Becky TarbottonOne of the environmental movement's most promising and passionate leaders has died at 39. On Dec. 26 Rebecca Tarbotton, executive director of the Rainforest Action Network, drowned while swimming in rough surf near Puerto Vallarta, Mexico. Since 2010 Tarbotton, the first female director of RAN, had led her group in defending wild places from forces like climate change, deforestation, coal development and mountaintop-removal mining. She took on the financial institutions that funded those activities and challenged corporations to change their ways for the benefit of the planet and its shrinking, vital wealth of biologically rich and diverse forests.
In 2011 Tarbotton was arrested in the White House protests against the Keystone XL pipeline; in October 2012 her organization persuaded the Walt Disney Company to stop using paper derived from the destruction of endangered forests and animals.
Becky was a friend, an ally and an inspiration. She'll be terribly missed.
Get more from Grist, where you can also watch a speech by Becky last October.

Another Reminder of the Dangers of Arctic Drilling -- Take Action

Polar bearAs if we needed another reminder of the dangers of Arctic drilling: On New Year's Eve, Shell's drillship Kulluk broke from her towlines and ran aground in Alaska's Kodiak Bay, en route from the Arctic to Seattle. The rig, carrying about 150,000 gallons of fuel and lubricant, remained stranded in rough, treacherous waters for a week until it was finally pulled free and taken to safety.

The Obama administration on Tuesday rightly ordered a full review of all operations connected with Shell's Arctic project, which has been beset by mishaps over the past several months. But the larger lesson shouldn't be ignored: Drilling for oil in the Arctic, with its hurricane-force winds and forbidding ice, is fraught with massive risk. A spill would be nearly impossible to clean up, and many of the Arctic's wild animals, like polar bears and ice seals, are already struggling to survive in the face of a warming climate.

Read this Huffington Post op-ed by the Center for Biological Diversity's Miyoko Sakashita and then speak out against Arctic drilling.

A (Lead) Bullet Dodged -- for Now

California condorThere's new hope for eagles, California condors, loons and people threatened by toxic lead ammunition. After a flurry of opposition, the National Rifle Association and its friends in Congress failed to push through a bill that would have prevented the government from regulating lead in hunting ammo. The hazardous provision had been attached to the Sportsmen's Act, a bill that initially seemed likely to pass the Senate. The Center for Biological Diversity launched a furious campaign to kill the provision, including a series of radio and print ads in Las Vegas -- home to Senate Majority Leader Harry Reid (D-Nev.) -- and a powerful full-page ad in The New York Times.

The Sportsmen's Act never passed the Senate, in large part because of the strong opposition generated by the Center and our members. Thank you for standing by us. We're breathing a sigh of relief right now, but we're also fully aware that the NRA legislation could return, with the lead-poisoning provision attached to a must-pass spending bill. If it pops up again, we'll fight back -- again. Lead left in the wild needlessly kills millions of birds every year and threatens human health. It's a national tragedy that has to stop.

See our ad in The New York Times and stand up to the NRA.

50,000 Ways to Start a Conversation About Population

Endangered Species CondomsAs 2012 drew to a close, the Center for Biological Diversity distributed 50,000 free Endangered Species Condoms to highlight the connection between human population growth and the extinction of species around the globe.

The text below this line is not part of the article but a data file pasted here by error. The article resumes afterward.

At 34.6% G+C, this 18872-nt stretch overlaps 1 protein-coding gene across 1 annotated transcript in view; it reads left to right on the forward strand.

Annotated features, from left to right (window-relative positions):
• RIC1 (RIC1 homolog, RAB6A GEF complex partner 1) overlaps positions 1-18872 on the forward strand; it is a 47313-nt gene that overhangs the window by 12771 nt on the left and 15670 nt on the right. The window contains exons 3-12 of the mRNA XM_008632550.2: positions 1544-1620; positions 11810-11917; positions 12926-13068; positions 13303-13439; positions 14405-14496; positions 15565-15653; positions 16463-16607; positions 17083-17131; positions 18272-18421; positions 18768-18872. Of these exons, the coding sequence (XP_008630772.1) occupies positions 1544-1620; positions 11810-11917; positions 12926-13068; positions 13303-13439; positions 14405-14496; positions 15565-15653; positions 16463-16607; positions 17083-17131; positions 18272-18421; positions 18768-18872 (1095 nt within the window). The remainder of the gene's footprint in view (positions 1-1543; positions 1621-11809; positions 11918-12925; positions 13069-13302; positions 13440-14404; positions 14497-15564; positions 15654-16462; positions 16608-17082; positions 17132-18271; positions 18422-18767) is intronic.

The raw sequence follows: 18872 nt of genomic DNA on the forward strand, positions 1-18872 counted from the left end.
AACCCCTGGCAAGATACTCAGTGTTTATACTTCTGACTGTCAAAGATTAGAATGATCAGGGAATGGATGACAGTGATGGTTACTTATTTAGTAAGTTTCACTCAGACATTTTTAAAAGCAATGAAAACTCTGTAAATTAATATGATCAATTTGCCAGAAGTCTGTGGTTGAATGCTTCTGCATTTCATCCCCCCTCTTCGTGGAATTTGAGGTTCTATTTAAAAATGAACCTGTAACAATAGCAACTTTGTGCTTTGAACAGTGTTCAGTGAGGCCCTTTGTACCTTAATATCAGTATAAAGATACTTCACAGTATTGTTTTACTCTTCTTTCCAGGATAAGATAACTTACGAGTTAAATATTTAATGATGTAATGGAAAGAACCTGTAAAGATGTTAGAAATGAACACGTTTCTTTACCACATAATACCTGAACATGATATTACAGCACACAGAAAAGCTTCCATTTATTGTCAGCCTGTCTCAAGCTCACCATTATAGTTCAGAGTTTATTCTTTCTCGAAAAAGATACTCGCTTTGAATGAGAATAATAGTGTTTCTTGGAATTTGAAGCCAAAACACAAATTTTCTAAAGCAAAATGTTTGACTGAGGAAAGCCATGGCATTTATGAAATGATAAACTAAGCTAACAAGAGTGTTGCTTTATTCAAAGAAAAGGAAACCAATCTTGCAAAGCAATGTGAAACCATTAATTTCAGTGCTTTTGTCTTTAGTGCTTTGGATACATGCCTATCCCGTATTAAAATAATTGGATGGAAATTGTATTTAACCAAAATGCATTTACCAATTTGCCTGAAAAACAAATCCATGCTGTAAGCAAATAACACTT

As always our enthusiastic network of volunteer distributors (more than 600 this time) found some creative ways to make a splash: Some of the condoms were handed out at the Rose Bowl Parade in Pasadena, Calif.; others were featured at a Sunday church sermon; still more were handed out at restaurants, parties and college campuses. The condoms -- which have proven to be enticing conversation-starters -- feature polar bears, panthers and other species threatened by population, habitat loss and consumption of natural resources. We'll give more of them away in 2013.

Check out our population work and then read this op-ed in The Miami Herald by Jerry Karnas, our population campaign director, about Florida's population paradox.

Wild & Weird: New Species of Venomous Armpits Discovered in Borneo

Slow lorisSure, your coworker's B.O. may be a little offensive at times, but let's try to see the glass as half full, shall we? At least it's not deadly poison. Unlike the armpit secretions of deceptively adorable, big-eyed slow lorises -- a little-understood group of nocturnal primates that live in Southeast Asia. Slow lorises use their venomous pit-secretions for hunting and defense, with mother lorises smearing it on their babies to protect them.

Nycticebus kayan, a newly discovered slow loris in Borneo, accesses its poison by rubbing its hands under glands near its armpits -- not unlike Molly Shannon in Saturday Night Live -- and then applies the poison to its teeth. A bite from one of these ridiculously cute, living Beanie Boos can send a victim into anaphylactic shock, followed by death.

Unfortunately, even weaponized armpits are no match for the illegal pet trade. Read more about that, and the new discovery, in National Geographic.

Kierán Suckling
Executive Director

Photo credits: ringed seal pup courtesy NOAA; bearded seal pup courtesy NOAA; southwestern willow flycatcher courtesy USGS; Fort Lauderdale skyline courtesy Flickr/gobucks2; loggerhead hatchling courtesy USFWS; northern spotted owl (c) Robin Silver; Rebecca Tarbotton courtesy Rainforest Action Network; polar bear by David S. Isenberg; California condor by Lorraine Paulhus; Endangered Species Condoms design (c) Lori Lieber and artwork (c) Roger Peet; slow loris courtesy Flickr/underwhelmer.